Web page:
From interviews of journalists, NGO workers, LGBTQ activist, lawyer and doctor to analytical and opinion pieces, Hold Your Story is a book that talks about the media coverage of sexual violence in India, in different types of media and in several languages. Continue reading I got published!
I did not really follow the media in Assam — the news is mostly about politics and it tends to be biased. They don’t talk much about rape or maybe people don’t report it that much. Also, I come from a matriarchal community so maybe there are fewer cases in my town. Or it could be that cases go unnoticed by the media. Continue reading I Think: We don’t give the victim a place of power
There is an international spotlight on India’s ‘rape culture’, and continuing outrage by the Indian media and public about it. And every day, there are stories of rape and sexual violence in the newspapers. But the public reaction is generally one of indifference. Is that because people have seen too many news items about rape? Or is that because of the way in which such news is reported? What impact could the language used to present rape and sexual violence have on the minds of newspaper readers? Continue reading दुष्कर्म. And रेप. The paradoxical language of बलात्कार in a Hindi newspaper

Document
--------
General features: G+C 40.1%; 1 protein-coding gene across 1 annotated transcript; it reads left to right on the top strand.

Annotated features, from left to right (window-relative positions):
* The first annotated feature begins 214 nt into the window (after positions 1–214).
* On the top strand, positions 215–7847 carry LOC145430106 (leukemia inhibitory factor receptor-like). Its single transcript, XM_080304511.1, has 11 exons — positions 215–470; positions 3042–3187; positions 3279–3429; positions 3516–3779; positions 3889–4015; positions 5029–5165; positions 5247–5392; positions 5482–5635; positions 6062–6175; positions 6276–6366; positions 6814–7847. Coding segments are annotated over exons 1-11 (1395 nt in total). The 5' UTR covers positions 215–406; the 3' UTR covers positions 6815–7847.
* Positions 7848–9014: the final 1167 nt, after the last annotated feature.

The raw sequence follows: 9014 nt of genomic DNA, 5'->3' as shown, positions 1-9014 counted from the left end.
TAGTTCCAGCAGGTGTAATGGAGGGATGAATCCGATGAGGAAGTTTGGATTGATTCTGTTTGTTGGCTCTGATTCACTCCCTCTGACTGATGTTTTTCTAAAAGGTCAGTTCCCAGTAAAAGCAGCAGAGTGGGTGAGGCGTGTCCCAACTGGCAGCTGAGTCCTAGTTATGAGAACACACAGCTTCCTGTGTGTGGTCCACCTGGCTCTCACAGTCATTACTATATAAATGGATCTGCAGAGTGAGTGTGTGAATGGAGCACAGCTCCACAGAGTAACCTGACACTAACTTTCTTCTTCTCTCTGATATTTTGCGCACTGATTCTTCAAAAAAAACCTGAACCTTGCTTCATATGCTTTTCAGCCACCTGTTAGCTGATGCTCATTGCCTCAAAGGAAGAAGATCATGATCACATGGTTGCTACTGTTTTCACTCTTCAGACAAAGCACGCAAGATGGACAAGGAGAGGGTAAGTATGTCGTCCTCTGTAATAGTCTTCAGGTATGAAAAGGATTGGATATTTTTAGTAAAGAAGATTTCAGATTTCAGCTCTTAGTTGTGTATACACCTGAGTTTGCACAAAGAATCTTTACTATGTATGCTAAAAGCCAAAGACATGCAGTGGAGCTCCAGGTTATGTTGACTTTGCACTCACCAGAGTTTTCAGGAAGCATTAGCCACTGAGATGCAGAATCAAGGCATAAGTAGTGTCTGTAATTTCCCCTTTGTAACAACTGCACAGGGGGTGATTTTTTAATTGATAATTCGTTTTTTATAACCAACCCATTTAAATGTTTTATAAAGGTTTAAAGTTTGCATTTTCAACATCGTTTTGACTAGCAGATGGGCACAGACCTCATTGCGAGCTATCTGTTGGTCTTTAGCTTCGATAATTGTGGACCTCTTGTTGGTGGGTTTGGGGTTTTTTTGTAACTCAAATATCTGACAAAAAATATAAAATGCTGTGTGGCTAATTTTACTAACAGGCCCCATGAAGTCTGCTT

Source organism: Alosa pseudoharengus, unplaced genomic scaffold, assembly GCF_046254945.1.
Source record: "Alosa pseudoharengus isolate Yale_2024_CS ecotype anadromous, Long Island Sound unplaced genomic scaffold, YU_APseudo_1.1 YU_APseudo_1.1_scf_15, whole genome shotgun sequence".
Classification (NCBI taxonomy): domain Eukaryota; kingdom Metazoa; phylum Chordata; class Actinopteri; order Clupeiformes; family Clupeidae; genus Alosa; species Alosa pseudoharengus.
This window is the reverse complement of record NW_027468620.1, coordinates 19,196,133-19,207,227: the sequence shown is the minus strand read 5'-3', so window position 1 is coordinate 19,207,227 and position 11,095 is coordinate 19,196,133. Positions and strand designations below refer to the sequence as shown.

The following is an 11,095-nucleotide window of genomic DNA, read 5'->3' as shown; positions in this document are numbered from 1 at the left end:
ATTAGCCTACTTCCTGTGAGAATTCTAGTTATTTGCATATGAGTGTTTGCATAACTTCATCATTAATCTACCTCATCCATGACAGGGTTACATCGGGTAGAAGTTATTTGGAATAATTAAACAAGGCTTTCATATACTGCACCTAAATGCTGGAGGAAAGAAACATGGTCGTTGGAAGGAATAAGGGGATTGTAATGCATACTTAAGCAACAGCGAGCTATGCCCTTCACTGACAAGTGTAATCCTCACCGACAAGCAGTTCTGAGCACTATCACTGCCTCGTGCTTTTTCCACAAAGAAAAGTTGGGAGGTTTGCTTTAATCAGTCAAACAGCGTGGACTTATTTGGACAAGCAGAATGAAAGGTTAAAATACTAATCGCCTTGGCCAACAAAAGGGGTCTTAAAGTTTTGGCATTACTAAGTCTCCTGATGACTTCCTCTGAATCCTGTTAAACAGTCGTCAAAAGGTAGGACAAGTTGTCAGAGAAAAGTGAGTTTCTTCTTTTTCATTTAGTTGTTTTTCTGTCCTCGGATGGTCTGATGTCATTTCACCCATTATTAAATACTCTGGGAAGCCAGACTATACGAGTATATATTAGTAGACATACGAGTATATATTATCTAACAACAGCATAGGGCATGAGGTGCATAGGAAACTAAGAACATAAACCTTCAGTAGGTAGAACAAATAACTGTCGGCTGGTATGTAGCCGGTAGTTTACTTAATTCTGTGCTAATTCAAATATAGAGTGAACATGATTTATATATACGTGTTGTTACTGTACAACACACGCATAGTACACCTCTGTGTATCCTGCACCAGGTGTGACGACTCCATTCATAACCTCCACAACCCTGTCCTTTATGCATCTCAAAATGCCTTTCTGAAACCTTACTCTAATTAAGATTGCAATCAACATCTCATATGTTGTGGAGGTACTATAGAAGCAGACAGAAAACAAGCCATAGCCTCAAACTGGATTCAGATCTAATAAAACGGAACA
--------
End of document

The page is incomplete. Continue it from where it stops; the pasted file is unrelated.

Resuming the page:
Few days back, I posted Because I am a student of journalism. Here comes my first story of the project Media Action Against Rape (MAAR) NewsTracker.
Every day there occurs an undetermined number of incidents of rape and sexual violence across India. But only a small proportion of these are reported to the police, and of these, not every incident makes it into the newspapers.
How do we decide which incident should receive news coverage, and how much? Why is that most of the rape and sexual violence reported in the news media end up as one-off stories, not moving beyond the ‘breaking news’ stage? Continue reading The rapes on Page 9